On December 5, Governor Mike Beebe announced that he planned to pardon his son, Kyle Beebe, along with 11 other people.
The Parole Board recommended that Kyle Beebe receive a pardon on October 20. In less than two months, his father granted him that pardon. As we reported previously, it usually takes much longer than two months for the governor to act on a pardon recommendation. However, the governor insisted that Kyle Beebe is being treated the same as everyone else.
As we mentioned in our earlier blog post, it’s difficult to say whether Kyle Beebe received special treatment in being granted a pardon. Governor Beebe pardons quite a few people with similar offenses, but he also declines to pardon many of those who are recommended for pardons. When it comes to timing, however the governor’s claim gets much shakier. Just check out how long the other 11 men whose pardons were announced with Kyle Beebe have been waiting:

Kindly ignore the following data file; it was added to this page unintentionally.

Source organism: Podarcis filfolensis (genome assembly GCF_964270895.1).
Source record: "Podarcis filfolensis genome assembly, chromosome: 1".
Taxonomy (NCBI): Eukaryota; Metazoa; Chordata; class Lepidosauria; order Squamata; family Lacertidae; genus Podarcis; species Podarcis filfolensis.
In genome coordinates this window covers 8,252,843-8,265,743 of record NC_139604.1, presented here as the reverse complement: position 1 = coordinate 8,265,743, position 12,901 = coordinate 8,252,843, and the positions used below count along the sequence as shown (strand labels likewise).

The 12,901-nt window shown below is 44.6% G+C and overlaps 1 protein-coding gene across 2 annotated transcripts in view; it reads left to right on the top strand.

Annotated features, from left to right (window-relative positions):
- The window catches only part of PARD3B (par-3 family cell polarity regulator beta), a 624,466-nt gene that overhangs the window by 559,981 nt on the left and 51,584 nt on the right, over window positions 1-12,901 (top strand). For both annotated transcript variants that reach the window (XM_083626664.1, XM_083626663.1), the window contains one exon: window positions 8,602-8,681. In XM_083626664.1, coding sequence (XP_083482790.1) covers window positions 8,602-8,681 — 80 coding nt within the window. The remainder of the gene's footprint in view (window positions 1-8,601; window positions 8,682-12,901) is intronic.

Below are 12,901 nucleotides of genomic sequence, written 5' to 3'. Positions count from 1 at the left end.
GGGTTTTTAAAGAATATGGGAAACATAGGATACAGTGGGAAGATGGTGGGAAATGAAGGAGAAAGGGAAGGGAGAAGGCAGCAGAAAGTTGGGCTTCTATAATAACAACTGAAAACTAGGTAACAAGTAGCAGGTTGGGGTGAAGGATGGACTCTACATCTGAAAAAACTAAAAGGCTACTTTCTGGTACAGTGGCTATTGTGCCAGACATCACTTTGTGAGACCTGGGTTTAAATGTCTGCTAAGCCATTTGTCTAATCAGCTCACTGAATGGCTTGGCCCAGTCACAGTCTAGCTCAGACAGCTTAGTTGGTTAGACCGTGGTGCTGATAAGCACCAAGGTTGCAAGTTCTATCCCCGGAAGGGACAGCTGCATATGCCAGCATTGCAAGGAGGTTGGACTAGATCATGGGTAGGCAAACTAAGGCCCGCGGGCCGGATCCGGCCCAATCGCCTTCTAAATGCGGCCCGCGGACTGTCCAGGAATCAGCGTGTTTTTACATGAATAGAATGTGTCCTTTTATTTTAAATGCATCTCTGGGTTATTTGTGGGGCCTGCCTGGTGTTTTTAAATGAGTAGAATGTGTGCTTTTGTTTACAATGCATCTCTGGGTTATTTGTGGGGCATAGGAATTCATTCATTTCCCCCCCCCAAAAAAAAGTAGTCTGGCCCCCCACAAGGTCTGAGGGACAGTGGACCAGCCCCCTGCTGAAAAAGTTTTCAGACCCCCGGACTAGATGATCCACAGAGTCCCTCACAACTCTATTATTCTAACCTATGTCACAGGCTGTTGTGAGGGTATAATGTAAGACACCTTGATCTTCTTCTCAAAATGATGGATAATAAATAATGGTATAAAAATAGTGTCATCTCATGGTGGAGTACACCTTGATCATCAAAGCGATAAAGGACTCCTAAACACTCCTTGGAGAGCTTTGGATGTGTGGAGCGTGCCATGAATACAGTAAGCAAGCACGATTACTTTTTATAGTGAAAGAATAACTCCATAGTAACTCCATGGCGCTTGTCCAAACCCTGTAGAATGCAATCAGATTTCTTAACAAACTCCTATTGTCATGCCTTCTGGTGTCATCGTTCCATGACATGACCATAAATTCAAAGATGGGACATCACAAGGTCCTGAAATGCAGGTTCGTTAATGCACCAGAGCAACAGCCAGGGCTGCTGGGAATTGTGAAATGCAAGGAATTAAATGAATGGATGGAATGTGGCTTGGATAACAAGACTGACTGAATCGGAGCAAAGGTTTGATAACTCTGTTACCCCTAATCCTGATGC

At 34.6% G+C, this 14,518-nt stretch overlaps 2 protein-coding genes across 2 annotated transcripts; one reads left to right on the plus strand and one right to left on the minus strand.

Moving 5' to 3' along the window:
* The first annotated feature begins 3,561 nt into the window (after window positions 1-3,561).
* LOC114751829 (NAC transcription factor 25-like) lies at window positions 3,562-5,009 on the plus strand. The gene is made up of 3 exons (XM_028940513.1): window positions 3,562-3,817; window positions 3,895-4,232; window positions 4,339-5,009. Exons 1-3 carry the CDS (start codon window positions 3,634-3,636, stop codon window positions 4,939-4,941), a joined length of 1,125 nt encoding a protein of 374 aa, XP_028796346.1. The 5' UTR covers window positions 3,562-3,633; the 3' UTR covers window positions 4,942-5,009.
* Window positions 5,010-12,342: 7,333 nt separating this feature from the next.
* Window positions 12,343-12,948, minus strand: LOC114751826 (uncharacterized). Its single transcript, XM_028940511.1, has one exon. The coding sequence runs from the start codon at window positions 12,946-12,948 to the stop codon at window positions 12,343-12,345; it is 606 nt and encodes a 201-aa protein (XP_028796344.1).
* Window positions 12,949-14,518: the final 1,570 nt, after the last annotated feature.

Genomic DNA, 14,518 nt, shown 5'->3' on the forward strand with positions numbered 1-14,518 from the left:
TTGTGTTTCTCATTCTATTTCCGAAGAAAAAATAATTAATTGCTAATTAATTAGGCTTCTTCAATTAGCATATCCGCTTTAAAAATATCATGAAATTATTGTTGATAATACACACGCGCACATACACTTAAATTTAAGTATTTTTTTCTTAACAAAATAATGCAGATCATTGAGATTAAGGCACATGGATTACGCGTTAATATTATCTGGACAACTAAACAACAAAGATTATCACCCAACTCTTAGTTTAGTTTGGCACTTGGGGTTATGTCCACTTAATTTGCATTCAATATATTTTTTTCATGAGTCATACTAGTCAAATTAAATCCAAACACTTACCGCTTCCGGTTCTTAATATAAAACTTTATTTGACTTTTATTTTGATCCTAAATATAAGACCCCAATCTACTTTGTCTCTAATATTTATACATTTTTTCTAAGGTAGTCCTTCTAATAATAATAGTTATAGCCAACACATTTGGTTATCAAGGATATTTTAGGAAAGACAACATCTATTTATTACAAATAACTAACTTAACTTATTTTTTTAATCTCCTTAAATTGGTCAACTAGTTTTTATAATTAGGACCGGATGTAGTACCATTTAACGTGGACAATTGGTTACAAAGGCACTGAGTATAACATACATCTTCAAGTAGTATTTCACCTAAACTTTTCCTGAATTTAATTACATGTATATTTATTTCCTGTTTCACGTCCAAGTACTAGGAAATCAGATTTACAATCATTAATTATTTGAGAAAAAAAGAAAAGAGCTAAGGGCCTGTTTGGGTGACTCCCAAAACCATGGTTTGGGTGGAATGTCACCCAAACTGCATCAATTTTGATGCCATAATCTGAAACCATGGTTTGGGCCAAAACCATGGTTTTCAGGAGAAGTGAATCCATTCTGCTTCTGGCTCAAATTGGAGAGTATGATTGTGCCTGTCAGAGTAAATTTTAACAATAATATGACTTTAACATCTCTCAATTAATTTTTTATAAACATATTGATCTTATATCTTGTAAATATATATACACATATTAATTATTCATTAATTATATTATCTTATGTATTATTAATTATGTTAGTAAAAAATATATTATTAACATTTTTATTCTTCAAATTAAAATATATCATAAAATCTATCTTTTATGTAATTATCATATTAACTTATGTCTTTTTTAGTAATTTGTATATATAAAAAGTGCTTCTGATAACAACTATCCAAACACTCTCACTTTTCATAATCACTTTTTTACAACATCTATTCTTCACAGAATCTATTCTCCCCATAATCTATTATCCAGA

- Christopher E. Atchison – 6 months (recommended on June 18, 2014)
- Nathan W. Broome – 6 months (recommended on June 18, 2014)
- Eugene Brown – 7 months (recommended on May 22, 2014)
- Elvis D. Burks – 6 months (recommended on June 18, 2014)
- Bobby G. Davis – 6 months (recommended on June 18, 2014)
- Richard T. Devore – 5 months (recommended on July 22, 2014)
- John E. McAlister – 5 months (recommended on July 22, 2014)
- Joshua Scott – 4 months (recommended on August 20, 2014)
- Edward L. Stokes, Jr. – 5 months (recommended on July 22, 2014)
- Christopher L. Turner – 7 months (recommended on May 22, 2014)
- Archie E. Wilkerson – 7 months (recommended on May 22, 2014)
The majority of those recommended for pardons waited at least 6 months to receive them. One lucky individual only had to wait 4 months. But there was one really lucky individual who only had to wait 2 months.
Are we supposed to believe it’s merely a coincidence that the luckiest person on the governor’s pardon list just happens to be the governor’s son?
Incidentally, it was interesting to see Vox’s take on this pardon situation. They didn’t break any new ground in reporting it, merely saying they wish the governor’s pardon power would be used more widely. Any time they want to delve a little deeper into why this is a troubling issue, they can look at The Arkansas Project. We’re happy to do the digging for them.